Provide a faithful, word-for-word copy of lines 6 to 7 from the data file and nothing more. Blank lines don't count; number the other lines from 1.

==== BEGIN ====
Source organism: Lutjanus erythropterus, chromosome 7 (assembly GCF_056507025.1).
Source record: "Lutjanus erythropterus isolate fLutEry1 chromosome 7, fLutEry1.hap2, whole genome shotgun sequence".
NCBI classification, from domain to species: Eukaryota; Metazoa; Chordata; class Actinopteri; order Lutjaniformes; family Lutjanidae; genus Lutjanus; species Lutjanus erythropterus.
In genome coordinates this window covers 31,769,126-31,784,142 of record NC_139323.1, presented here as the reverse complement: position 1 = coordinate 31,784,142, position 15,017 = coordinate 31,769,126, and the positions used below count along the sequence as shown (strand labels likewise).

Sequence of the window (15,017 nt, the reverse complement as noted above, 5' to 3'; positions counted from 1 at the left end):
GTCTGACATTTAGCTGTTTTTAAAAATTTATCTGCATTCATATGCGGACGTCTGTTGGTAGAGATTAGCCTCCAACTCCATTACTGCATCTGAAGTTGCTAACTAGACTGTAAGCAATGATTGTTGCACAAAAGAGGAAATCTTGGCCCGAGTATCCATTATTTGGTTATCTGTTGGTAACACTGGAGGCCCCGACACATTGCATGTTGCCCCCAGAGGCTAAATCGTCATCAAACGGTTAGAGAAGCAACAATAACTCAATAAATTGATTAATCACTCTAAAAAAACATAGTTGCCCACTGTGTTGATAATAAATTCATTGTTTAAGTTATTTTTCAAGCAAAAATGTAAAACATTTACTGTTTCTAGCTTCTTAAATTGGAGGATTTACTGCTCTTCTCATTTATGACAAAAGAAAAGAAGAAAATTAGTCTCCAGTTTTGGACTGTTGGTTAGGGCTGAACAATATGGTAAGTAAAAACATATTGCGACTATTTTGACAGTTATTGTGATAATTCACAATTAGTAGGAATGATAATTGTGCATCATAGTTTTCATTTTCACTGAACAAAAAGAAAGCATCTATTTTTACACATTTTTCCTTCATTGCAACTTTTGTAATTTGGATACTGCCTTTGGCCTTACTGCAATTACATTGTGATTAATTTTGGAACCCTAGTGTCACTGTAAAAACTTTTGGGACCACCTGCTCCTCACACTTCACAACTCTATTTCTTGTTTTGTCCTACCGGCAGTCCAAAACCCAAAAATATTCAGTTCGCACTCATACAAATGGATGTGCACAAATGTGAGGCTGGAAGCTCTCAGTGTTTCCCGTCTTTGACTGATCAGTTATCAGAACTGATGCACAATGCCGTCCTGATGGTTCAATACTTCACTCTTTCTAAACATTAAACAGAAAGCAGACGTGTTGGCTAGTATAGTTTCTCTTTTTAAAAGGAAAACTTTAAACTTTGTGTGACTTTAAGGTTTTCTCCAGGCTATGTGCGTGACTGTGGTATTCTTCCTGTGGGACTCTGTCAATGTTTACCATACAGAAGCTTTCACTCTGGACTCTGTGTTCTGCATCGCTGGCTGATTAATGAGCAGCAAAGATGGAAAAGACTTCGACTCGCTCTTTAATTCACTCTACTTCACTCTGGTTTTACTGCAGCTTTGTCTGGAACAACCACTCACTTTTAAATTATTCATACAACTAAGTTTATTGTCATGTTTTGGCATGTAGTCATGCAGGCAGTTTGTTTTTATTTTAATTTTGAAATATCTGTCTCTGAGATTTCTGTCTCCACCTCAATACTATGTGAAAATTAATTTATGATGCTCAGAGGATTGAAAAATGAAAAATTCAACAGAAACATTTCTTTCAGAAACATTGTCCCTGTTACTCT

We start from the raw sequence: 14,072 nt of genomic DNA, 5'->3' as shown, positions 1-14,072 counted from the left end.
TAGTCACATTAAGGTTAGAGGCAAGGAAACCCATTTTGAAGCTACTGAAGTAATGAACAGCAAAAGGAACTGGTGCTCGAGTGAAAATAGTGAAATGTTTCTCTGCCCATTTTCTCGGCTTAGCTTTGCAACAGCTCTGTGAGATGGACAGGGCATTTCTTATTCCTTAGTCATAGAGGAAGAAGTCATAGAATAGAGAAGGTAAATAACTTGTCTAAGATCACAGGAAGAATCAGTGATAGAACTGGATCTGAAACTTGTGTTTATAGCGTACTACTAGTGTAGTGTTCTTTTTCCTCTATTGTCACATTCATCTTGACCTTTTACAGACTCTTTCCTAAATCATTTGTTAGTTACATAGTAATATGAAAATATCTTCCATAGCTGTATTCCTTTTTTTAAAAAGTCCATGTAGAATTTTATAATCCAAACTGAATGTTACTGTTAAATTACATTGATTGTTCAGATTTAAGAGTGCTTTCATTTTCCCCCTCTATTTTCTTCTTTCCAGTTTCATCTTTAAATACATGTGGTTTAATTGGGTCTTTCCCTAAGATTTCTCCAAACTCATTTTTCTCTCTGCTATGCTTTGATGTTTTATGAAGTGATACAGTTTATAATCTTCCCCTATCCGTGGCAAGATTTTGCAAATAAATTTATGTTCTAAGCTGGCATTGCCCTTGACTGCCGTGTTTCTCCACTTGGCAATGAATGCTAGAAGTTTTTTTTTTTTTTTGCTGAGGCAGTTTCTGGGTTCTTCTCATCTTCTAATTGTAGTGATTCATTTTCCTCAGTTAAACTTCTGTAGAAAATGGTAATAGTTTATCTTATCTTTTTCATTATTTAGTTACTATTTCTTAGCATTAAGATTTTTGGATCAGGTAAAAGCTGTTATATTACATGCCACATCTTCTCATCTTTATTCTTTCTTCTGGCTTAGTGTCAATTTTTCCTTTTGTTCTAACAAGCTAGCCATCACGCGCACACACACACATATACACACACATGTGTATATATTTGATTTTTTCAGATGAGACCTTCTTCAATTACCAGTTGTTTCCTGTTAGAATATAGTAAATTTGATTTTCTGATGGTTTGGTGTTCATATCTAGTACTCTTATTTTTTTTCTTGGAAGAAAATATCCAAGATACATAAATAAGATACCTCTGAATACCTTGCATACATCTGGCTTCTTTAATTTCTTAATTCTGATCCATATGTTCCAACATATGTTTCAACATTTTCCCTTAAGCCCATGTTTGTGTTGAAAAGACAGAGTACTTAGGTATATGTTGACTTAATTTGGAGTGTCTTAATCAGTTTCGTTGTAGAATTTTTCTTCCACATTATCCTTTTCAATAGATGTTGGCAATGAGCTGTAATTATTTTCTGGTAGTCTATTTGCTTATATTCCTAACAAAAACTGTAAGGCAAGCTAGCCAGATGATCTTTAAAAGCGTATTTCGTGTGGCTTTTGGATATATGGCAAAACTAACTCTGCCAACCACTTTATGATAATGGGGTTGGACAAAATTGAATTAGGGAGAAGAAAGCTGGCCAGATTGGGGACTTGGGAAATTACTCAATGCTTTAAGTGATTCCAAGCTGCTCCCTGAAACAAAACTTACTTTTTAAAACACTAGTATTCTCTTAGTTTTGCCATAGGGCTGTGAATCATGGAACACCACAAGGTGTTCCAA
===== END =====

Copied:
GTCTGACATTTAGCTGTTTTTAAAAATTTATCTGCATTCATATGCGGACGTCTGTTGGTAGAGATTAGCCTCCAACTCCATTACTGCATCTGAAGTTGCTAACTAGACTGTAAGCAATGATTGTTGCACAAAAGAGGAAATCTTGGCCCGAGTATCCATTATTTGGTTATCTGTTGGTAACACTGGAGGCCCCGACACATTGCATGTTGCCCCCAGAGGCTAAATCGTCATCAAACGGTTAGAGAAGCAACAATAACTCAATAAATTGATTAATCACTCTAAAAAAACATAGTTGCCCACTGTGTTGATAATAAATTCATTGTTTAAGTTATTTTTCAAGCAAAAATGTAAAACATTTACTGTTTCTAGCTTCTTAAATTGGAGGATTTACTGCTCTTCTCATTTATGACAAAAGAAAAGAAGAAAATTAGTCTCCAGTTTTGGACTGTTGGTTAGGGCTGAACAATATGGTAAGTAAAAACATATTGCGACTATTTTGACAGTTATTGTGATAATTCACAATTAGTAGGAATGATAATTGTGCATCATAGTTTTCATTTTCACTGAACAAAAAGAAAGCATCTATTTTTACACATTTTTCCTTCATTGCAACTTTTGTAATTTGGATACTGCCTTTGGCCTTACTGCAATTACATTGTGATTAATTTTGGAACCCTAGTGTCACTGTAAAAACTTTTGGGACCACCTGCTCCTCACACTTCACAACTCTATTTCTTGTTTTGTCCTACCGGCAGTCCAAAACCCAAAAATATTCAGTTCGCACTCATACAAATGGATGTGCACAAATGTGAGGCTGGAAGCTCTCAGTGTTTCCCGTCTTTGACTGATCAGTTATCAGAACTGATGCACAATGCCGTCCTGATGGTTCAATACTTCACTCTTTCTAAACATTAAACAGAAAGCAGACGTGTTGGCTAGTATAGTTTCTCTTTTTAAAAGGAAAACTTTAAACTTTGTGTGACTTTAAGGTTTTCTCCAGGCTATGTGCGTGACTGTGGTATTCTTCCTGTGGGACTCTGTCAATGTTTACCATACAGAAGCTTTCACTCTGGACTCTGTGTTCTGCATCGCTGGCTGATTAATGAGCAGCAAAGATGGAAAAGACTTCGACTCGCTCTTTAATTCACTCTACTTCACTCTGGTTTTACTGCAGCTTTGTCTGGAACAACCACTCACTTTTAAATTATTCATACAACTAAGTTTATTGTCATGTTTTGGCATGTAGTCATGCAGGCAGTTTGTTTTTATTTTAATTTTGAAATATCTGTCTCTGAGATTTCTGTCTCCACCTCAATACTATGTGAAAATTAATTTATGATGCTCAGAGGATTGAAAAATGAAAAATTCAACAGAAACATTTCTTTCAGAAACATTGTCCCTGTTACTCT

We start from the raw sequence: 14,072 nt of genomic DNA, 5'->3' as shown, positions 1-14,072 counted from the left end.